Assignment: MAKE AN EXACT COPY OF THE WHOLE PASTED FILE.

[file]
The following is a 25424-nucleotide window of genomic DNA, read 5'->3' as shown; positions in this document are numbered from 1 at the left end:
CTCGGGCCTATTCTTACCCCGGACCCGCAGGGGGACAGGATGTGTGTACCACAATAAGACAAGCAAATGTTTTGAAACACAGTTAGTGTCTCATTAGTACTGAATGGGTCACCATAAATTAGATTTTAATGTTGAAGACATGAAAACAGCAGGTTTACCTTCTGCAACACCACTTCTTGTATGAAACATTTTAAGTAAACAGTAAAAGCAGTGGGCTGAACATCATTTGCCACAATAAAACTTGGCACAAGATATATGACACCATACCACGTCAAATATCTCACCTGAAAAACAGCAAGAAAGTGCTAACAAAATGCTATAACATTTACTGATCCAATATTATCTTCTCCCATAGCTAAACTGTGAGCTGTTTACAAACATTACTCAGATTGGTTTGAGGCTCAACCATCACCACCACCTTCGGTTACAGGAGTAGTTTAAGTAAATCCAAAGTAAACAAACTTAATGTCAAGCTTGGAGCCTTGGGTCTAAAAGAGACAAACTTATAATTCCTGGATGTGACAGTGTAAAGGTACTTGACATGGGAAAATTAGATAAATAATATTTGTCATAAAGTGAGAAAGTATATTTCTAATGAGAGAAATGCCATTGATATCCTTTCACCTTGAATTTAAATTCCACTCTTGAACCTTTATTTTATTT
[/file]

The following is a 25424-nucleotide window of genomic DNA, read 5'->3' as shown; positions in this document are numbered from 1 at the left end:
CTCGGGCCTATTCTTACCCCGGACCCGCAGGGGGACAGGATGTGTGTACCACAATAAGACAAGCAAATGTTTTGAAACACAGTTAGTGTCTCATTAGTACTGAATGGGTCACCATAAATTAGATTTTAATGTTGAAGACATGAAAACAGCAGGTTTACCTTCTGCAACACCACTTCTTGTATGAAACATTTTAAGTAAACAGTAAAAGCAGTGGGCTGAACATCATTTGCCACAATAAAACTTGGCACAAGATATATGACACCATACCACGTCAAATATCTCACCTGAAAAACAGCAAGAAAGTGCTAACAAAATGCTATAACATTTACTGATCCAATATTATCTTCTCCCATAGCTAAACTGTGAGCTGTTTACAAACATTACTCAGATTGGTTTGAGGCTCAACCATCACCACCACCTTCGGTTACAGGAGTAGTTTAAGTAAATCCAAAGTAAACAAACTTAATGTCAAGCTTGGAGCCTTGGGTCTAAAAGAGACAAACTTATAATTCCTGGATGTGACAGTGTAAAGGTACTTGACATGGGAAAATTAGATAAATAATATTTGTCATAAAGTGAGAAAGTATATTTCTAATGAGAGAAATGCCATTGATATCCTTTCACCTTGAATTTAAATTCCACTCTTGAACCTTTATTTTATTT